I read a fascinating article titled Science Question from a Toddler: Life Before Birth last week. I highly recommend the full article for any new/expectant mothers; heck, it’s a good read in general even if you’re not into this stuff!
The reason I bring up this article is due to a particular passage:
Newborns prefer their mother’s voice over anyone else’s (even dad’s). They prefer hearing phrases from books they were read while in the womb, compared to new stories. They’re even already favoring one language over another.
“Babies prefer the sound of their mother’s native language to others,” Moon said. “Interestingly, they can distinguish between languages in the same rhythmic class, like Spanish versus English. But they can’t tell the difference between similar sounding languages, like English and Dutch.”
I already know that my little one can hear me from inside the womb, but I never knew how much of an impact outside noises are already having on my baby! And the part about being able to distinguish between languages? Incredible!
I immediately forwarded the article to J, who emailed back, “Dammit, I’m going to start talking to your tummy in Chinese now!”
…and I must confess that ever since reading this piece, I have been finding myself talking more often in Korean.
While I am not 100% fluent in Korean, I am still able to talk, read, and write (and type!) comfortably. So in this sense, I consider myself bilingual.
J, meanwhile, is quadlingual — English, Cantonese, Mandarin, and Japanese. (I know some may consider Cantonese and Mandarin to be one language as they are different dialects of the Chinese language, but trust me when I say they’re as different as night and day!)
Many people have asked us over the years what language(s) we will be teaching our children. And our response to them? All of them! Well, at least the ones that we know.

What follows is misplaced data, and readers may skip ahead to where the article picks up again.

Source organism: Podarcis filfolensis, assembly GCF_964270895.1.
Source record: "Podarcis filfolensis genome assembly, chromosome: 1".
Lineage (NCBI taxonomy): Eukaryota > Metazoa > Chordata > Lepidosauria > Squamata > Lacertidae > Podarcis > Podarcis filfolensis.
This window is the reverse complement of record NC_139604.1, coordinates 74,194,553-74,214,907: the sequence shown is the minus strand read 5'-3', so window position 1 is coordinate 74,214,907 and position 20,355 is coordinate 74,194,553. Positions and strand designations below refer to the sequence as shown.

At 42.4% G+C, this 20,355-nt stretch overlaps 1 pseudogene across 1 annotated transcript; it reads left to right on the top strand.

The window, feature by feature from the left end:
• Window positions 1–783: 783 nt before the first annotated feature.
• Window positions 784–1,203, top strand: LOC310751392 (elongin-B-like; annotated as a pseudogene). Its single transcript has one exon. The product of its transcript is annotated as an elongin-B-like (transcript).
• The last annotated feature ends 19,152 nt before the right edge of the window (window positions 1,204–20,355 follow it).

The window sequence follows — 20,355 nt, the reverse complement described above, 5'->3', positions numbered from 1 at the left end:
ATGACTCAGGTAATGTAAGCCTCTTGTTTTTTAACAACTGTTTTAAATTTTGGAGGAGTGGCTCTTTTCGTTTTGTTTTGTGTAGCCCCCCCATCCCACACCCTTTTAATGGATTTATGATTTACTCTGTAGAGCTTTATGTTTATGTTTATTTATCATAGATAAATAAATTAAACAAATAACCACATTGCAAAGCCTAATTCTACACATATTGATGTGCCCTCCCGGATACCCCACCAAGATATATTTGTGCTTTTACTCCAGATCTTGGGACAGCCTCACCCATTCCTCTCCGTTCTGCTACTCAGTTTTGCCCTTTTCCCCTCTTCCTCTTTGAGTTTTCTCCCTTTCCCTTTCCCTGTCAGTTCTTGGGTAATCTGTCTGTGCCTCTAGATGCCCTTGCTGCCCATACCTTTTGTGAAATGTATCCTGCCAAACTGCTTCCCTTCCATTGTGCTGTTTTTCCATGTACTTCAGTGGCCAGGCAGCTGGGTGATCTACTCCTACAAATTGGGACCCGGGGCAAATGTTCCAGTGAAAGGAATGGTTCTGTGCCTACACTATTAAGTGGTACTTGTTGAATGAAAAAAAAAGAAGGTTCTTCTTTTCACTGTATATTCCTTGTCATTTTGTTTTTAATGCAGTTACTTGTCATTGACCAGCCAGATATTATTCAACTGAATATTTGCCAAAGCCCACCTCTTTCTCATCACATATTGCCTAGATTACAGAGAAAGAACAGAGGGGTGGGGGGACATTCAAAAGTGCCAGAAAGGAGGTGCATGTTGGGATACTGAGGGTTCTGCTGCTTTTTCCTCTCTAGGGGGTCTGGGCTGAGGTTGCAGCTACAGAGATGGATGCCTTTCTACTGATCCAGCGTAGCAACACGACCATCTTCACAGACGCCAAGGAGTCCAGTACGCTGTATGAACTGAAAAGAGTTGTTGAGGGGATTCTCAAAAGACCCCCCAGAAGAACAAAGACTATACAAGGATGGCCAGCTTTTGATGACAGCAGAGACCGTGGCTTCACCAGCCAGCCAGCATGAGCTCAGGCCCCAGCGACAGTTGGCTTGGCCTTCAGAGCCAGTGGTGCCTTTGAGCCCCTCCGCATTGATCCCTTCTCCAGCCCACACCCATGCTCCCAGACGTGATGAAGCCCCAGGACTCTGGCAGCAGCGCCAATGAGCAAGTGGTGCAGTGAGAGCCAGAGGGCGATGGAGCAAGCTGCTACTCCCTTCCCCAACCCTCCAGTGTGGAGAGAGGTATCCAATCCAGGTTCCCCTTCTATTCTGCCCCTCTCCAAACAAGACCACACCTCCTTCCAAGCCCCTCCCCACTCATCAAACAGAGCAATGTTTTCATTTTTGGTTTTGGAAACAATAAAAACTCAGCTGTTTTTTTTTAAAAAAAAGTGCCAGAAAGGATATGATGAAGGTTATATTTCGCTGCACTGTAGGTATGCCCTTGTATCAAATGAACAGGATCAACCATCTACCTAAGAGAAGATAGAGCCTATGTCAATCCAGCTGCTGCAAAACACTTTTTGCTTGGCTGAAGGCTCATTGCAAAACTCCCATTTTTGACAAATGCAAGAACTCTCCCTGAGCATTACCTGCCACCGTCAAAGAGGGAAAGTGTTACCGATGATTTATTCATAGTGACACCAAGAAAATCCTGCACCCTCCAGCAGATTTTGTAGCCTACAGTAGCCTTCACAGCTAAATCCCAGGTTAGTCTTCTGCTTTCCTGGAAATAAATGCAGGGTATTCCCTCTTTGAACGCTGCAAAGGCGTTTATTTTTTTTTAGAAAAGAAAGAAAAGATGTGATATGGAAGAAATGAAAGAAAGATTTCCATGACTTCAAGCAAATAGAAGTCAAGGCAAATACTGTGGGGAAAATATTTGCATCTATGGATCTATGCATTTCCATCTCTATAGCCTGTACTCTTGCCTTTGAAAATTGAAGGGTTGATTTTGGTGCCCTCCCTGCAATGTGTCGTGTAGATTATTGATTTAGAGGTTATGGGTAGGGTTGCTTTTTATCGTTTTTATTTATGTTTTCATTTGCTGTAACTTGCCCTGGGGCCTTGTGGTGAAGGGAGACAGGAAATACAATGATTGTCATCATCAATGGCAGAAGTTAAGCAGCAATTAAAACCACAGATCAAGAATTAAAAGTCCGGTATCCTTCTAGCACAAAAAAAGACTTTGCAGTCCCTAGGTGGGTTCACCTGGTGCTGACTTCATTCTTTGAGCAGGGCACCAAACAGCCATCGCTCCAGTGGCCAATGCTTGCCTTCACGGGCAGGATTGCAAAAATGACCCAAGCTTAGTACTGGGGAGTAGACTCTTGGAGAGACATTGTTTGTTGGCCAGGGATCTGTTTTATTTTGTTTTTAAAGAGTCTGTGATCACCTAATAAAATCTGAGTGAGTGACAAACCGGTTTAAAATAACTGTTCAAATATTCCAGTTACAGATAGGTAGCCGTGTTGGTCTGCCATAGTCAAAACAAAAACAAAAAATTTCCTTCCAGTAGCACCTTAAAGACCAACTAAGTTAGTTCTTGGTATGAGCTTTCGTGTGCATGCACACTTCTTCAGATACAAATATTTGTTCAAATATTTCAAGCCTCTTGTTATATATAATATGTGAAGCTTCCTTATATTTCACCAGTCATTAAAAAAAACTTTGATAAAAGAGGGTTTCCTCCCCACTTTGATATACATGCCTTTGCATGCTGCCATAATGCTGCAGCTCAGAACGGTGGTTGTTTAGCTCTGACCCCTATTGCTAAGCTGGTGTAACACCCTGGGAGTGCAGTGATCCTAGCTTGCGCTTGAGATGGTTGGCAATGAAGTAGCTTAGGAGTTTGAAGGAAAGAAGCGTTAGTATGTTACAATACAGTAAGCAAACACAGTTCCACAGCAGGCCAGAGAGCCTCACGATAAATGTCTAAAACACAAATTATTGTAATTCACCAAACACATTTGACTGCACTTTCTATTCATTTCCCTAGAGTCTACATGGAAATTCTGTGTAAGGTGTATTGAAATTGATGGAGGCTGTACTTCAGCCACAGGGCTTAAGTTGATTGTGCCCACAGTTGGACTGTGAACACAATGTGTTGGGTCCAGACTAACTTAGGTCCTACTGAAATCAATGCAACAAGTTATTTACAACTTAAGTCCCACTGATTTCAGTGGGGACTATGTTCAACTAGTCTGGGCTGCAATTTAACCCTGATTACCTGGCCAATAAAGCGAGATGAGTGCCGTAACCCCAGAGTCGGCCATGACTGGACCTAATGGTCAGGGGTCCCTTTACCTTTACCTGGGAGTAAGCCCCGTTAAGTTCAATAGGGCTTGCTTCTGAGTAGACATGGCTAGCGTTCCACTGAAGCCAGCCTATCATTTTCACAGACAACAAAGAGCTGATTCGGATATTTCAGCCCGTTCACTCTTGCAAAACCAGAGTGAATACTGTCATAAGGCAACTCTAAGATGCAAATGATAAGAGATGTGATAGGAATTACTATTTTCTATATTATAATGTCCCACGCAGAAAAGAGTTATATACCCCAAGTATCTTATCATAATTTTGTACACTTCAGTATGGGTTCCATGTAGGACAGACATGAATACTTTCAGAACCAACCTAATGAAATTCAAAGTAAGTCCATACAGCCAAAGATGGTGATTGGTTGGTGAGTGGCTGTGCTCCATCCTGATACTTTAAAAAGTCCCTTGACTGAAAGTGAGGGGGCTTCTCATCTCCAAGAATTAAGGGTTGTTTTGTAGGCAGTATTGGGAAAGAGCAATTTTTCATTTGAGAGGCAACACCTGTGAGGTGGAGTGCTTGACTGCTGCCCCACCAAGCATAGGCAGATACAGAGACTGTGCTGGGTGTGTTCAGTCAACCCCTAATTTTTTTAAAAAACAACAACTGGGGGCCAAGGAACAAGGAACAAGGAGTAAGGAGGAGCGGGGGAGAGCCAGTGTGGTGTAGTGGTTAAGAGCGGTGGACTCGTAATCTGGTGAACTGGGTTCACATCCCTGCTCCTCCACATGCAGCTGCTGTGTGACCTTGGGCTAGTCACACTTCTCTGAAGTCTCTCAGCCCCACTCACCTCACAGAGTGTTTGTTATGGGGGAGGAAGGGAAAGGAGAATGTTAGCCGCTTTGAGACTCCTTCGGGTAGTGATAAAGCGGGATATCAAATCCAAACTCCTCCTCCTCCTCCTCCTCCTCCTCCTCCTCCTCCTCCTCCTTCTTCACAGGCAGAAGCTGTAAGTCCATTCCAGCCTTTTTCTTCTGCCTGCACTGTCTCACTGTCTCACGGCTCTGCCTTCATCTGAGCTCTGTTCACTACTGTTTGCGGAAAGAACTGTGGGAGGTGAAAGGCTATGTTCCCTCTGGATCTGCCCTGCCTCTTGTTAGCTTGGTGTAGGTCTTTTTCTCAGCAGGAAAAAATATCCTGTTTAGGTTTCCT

That means that our children will be pentalingual.
I can already picture them resenting us.
I once read that the Chinese language requires the use of both hemispheres of the brain, while most other languages require only the left. The reason for this is the Chinese use of tones (for example, the Chinese word ma can mean either “mother” or “horse” depending on the tone).
As a result, people whose native language is Chinese — or any other language that requires the use of tones — have less difficulty learning other languages. On the other hand, someone whose native language is not tonal-based will have great difficulty learning languages such as Chinese because they are quite literally forcing their brains to re-wire their language processing centers.
Or, in cases like me, some people just have difficulty learning new languages PERIOD. (I took two semesters of Mandarin in college and I only remember a handful of words.)
After reading this study some years ago, I knew that if I married J I would like to teach my kids Chinese first so that they would have less difficulty learning other languages.
However, J is at work all day while I will be a SAHM (stay at home mom).
Maybe I can (attempt to) learn Chinese alongside my kids? Or is that an impossible task?
Should I just start them on Korean instead?